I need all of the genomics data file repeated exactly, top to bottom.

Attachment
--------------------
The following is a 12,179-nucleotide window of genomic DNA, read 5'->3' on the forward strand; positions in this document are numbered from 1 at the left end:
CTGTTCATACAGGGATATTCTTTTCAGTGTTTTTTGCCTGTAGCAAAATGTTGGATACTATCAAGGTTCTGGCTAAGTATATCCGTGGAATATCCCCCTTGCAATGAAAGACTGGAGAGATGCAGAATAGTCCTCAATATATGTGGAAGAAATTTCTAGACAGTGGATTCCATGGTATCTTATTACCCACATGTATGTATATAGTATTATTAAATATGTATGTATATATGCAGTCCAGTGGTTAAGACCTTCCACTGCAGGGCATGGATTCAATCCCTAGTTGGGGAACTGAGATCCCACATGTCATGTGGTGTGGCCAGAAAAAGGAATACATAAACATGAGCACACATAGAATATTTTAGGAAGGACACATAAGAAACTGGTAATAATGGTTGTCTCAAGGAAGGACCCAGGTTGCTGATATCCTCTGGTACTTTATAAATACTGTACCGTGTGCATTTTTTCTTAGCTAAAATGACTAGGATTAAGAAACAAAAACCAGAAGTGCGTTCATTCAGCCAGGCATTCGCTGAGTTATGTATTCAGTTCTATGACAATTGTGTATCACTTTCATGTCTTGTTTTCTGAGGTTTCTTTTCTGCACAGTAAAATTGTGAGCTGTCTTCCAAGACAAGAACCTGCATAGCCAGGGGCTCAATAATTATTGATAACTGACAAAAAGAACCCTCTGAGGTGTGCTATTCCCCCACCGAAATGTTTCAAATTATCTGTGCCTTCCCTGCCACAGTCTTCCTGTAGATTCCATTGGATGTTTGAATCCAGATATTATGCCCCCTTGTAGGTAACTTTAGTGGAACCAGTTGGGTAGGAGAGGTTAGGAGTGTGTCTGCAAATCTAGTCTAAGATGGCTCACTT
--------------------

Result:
The following is a 12,179-nucleotide window of genomic DNA, read 5'->3' on the forward strand; positions in this document are numbered from 1 at the left end:
CTGTTCATACAGGGATATTCTTTTCAGTGTTTTTTGCCTGTAGCAAAATGTTGGATACTATCAAGGTTCTGGCTAAGTATATCCGTGGAATATCCCCCTTGCAATGAAAGACTGGAGAGATGCAGAATAGTCCTCAATATATGTGGAAGAAATTTCTAGACAGTGGATTCCATGGTATCTTATTACCCACATGTATGTATATAGTATTATTAAATATGTATGTATATATGCAGTCCAGTGGTTAAGACCTTCCACTGCAGGGCATGGATTCAATCCCTAGTTGGGGAACTGAGATCCCACATGTCATGTGGTGTGGCCAGAAAAAGGAATACATAAACATGAGCACACATAGAATATTTTAGGAAGGACACATAAGAAACTGGTAATAATGGTTGTCTCAAGGAAGGACCCAGGTTGCTGATATCCTCTGGTACTTTATAAATACTGTACCGTGTGCATTTTTTCTTAGCTAAAATGACTAGGATTAAGAAACAAAAACCAGAAGTGCGTTCATTCAGCCAGGCATTCGCTGAGTTATGTATTCAGTTCTATGACAATTGTGTATCACTTTCATGTCTTGTTTTCTGAGGTTTCTTTTCTGCACAGTAAAATTGTGAGCTGTCTTCCAAGACAAGAACCTGCATAGCCAGGGGCTCAATAATTATTGATAACTGACAAAAAGAACCCTCTGAGGTGTGCTATTCCCCCACCGAAATGTTTCAAATTATCTGTGCCTTCCCTGCCACAGTCTTCCTGTAGATTCCATTGGATGTTTGAATCCAGATATTATGCCCCCTTGTAGGTAACTTTAGTGGAACCAGTTGGGTAGGAGAGGTTAGGAGTGTGTCTGCAAATCTAGTCTAAGATGGCTCACTT